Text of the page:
One commonly held belief is that dinosaurs became extinct before mammals began to flourish – that the events leading to the mass death of dinosaurs allowed mammals to develop fully. Now a report in the journal Nature – and an accompanying one in Science Magazine – seek to prove otherwise.
Here we show that in arguably the most evolutionarily successful clade of Mesozoic mammals, the Multituberculata, an adaptive radiation began at least 20 million years before the extinction of non-avian dinosaurs and continued across the Cretaceous–Paleogene boundary. Disparity in dental complexity, which relates to the range of diets, rose sharply in step with generic richness and disparity in body size. Moreover, maximum dental complexity and body size demonstrate an adaptive shift towards increased herbivory. This dietary expansion tracked the ecological rise of angiosperms8 and suggests that the resources that were available to multituberculates were relatively unaffected by the Cretaceous–Paleogene mass extinction. Taken together, our results indicate that mammals were able to take advantage of new ecological opportunities in the Mesozoic and that at least some of these opportunities persisted through the Cretaceous–Paleogene mass extinction.
It is fairly academic stuff which some might find a bit esoteric … but I found utterly fascinating. However, you only get a small portion online – I had to head to our company’s online journal library to check out the rest. If you don’t have access to Nature or find it a bit dry, perhaps an article called “Dino Deaths Be Damned” would be a bit more enjoyable!
Here is what Science has to say:
By now, even schoolchildren know the story: Sixty-five million years ago, a giant asteroid slammed into Earth, ending the reign of the dinosaurs and allowing our mammalian ancestors to flourish. But a new study suggests that some of the earliest mammals were already doing well millions of years before dinos kicked the bucket. These mouse-sized creatures, known as multituberculates, appear to have started proliferating around the same time that flowering plants went through their own burst of evolution.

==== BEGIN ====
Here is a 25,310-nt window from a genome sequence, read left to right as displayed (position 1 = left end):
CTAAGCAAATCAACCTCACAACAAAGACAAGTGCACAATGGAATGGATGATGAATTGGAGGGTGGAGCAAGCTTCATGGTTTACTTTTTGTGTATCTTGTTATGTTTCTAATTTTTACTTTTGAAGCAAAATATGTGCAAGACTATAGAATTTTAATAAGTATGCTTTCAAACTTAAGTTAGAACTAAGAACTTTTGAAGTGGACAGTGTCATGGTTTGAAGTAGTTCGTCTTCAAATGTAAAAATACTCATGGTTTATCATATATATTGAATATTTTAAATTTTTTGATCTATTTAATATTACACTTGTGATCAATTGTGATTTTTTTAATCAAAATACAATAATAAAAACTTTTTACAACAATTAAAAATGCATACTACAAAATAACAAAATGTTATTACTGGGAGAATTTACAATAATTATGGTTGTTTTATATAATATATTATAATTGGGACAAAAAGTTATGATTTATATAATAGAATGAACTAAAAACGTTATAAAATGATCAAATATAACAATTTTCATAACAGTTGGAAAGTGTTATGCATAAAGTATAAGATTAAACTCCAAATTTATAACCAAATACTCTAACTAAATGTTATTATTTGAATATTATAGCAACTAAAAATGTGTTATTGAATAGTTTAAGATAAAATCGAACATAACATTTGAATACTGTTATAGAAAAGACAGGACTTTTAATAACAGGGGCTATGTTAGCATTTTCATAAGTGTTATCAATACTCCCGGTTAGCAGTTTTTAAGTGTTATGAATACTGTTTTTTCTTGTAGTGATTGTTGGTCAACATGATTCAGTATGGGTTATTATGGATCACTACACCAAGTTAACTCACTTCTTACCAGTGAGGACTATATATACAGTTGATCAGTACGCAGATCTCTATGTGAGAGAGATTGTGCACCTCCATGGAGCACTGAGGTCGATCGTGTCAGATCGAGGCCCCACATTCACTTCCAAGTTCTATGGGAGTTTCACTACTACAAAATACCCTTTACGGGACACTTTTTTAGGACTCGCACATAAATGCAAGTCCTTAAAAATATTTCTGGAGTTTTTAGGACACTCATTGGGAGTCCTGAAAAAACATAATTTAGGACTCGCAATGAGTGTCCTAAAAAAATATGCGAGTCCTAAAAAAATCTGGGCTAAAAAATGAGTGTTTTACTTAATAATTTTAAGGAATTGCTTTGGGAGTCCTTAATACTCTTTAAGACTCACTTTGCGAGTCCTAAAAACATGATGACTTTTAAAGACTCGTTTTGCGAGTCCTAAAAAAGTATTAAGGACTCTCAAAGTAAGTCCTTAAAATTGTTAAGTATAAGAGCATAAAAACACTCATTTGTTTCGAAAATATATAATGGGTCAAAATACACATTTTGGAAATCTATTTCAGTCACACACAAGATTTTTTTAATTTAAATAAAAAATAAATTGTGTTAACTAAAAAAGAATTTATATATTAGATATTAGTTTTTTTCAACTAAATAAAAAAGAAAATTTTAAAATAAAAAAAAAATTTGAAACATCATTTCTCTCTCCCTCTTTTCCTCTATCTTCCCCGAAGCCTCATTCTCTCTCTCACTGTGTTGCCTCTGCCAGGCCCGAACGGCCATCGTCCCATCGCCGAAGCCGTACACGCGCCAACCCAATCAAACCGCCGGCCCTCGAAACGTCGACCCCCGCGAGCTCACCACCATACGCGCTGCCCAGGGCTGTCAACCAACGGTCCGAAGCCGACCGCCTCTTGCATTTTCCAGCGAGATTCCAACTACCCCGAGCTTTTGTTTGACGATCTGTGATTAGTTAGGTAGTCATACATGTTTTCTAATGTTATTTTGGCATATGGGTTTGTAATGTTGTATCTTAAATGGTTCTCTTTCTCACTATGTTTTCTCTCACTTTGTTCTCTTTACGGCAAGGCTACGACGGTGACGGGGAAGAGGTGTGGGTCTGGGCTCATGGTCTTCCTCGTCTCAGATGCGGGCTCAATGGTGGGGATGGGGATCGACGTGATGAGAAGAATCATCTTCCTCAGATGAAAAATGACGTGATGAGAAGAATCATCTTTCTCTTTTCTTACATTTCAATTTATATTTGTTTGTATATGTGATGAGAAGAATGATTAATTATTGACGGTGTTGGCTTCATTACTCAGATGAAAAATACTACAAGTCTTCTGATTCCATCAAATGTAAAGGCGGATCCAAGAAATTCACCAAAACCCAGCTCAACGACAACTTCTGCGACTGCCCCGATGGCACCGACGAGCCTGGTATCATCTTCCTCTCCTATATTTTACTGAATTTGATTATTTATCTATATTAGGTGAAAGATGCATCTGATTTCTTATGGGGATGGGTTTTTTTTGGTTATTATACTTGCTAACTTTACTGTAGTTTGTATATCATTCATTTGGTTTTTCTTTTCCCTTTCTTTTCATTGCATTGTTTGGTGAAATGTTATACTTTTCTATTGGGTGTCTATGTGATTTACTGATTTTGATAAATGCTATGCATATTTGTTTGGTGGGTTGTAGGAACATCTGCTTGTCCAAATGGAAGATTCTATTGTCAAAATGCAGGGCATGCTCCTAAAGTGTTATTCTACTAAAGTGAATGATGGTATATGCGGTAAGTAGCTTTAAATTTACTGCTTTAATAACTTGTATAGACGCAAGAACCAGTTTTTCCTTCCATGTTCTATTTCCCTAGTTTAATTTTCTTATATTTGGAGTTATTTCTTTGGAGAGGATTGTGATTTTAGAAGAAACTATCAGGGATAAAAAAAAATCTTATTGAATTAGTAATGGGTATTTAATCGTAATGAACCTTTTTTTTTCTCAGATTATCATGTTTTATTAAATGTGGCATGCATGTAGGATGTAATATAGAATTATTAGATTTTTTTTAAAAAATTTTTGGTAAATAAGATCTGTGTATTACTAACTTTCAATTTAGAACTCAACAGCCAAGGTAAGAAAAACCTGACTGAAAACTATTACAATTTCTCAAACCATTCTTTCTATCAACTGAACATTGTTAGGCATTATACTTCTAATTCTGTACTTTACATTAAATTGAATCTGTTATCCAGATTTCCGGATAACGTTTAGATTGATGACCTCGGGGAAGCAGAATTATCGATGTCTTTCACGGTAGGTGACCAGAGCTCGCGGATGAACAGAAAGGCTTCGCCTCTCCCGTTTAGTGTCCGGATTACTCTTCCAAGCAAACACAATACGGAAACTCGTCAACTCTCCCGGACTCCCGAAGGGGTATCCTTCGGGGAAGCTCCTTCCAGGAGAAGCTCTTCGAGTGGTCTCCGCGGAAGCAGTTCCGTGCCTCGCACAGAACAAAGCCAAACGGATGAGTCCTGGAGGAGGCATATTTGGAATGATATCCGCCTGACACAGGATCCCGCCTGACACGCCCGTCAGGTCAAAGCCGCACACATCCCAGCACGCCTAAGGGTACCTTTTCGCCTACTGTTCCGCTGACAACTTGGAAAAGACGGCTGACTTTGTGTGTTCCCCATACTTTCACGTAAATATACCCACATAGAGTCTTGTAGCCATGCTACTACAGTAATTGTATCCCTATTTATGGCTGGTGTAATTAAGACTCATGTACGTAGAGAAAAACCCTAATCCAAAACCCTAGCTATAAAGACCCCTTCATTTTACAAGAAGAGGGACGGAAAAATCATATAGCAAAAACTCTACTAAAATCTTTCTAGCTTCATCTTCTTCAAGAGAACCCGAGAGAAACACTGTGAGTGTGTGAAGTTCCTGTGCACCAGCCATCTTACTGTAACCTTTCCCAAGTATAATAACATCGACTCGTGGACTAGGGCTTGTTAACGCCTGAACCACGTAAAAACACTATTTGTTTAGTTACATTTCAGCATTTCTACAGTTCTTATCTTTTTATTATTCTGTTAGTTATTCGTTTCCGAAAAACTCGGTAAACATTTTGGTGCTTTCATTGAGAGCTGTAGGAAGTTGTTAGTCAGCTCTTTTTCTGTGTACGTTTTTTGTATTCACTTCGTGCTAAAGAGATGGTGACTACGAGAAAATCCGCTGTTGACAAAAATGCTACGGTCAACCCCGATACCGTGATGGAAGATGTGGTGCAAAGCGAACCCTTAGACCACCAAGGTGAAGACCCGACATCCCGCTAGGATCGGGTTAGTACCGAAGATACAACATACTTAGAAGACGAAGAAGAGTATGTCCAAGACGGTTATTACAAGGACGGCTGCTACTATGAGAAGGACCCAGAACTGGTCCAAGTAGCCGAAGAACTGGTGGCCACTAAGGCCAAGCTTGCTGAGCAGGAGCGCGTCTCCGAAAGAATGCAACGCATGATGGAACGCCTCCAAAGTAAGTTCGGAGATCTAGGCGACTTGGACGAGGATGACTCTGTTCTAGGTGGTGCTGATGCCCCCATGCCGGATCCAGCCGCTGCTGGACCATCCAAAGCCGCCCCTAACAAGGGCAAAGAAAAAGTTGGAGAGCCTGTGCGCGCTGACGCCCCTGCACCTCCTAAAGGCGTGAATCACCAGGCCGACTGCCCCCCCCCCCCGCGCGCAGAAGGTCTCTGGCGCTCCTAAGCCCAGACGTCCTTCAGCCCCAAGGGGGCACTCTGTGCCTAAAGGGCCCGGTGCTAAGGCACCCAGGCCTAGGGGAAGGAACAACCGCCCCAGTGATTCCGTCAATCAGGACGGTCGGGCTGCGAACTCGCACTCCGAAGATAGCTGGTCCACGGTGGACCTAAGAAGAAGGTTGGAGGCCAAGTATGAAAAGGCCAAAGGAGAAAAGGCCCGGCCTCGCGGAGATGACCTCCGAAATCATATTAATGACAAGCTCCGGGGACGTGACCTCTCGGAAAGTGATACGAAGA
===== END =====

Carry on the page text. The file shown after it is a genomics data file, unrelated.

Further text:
Wilson notes that the diversification of the multituberculate diet occurred during an era when flowering plants, or angiosperms, were evolving into a variety of forms, including trees, herbaceous plants, and epiphytes, a group of nonparasitic species that live on other plants and that includes today’s orchids and bromeliads. That spate of evolution among angiosperms, which occurred millions of years before the mass extinction that claimed the dinosaurs, opened new ecological opportunities that multituberculates then diversified to exploit, the researchers suggest. Not only does the new study show that multituberculates began to diversify long before the dinosaurs died out, Wilson says, it reveals that species with a plant-based diet grew larger, expanding from the size of a mouse to a body mass of about 5 kilograms (slightly heftier than a large groundhog).
It is some pretty amazing stuff that could potentially change up everything we think we know about dinosaur history … again. It is amazing to me just how much has changed in our knowledge and understanding of those eras of history just during my lifetime – I can’t wait to see what else we can learn from our ancient pre-ancestors!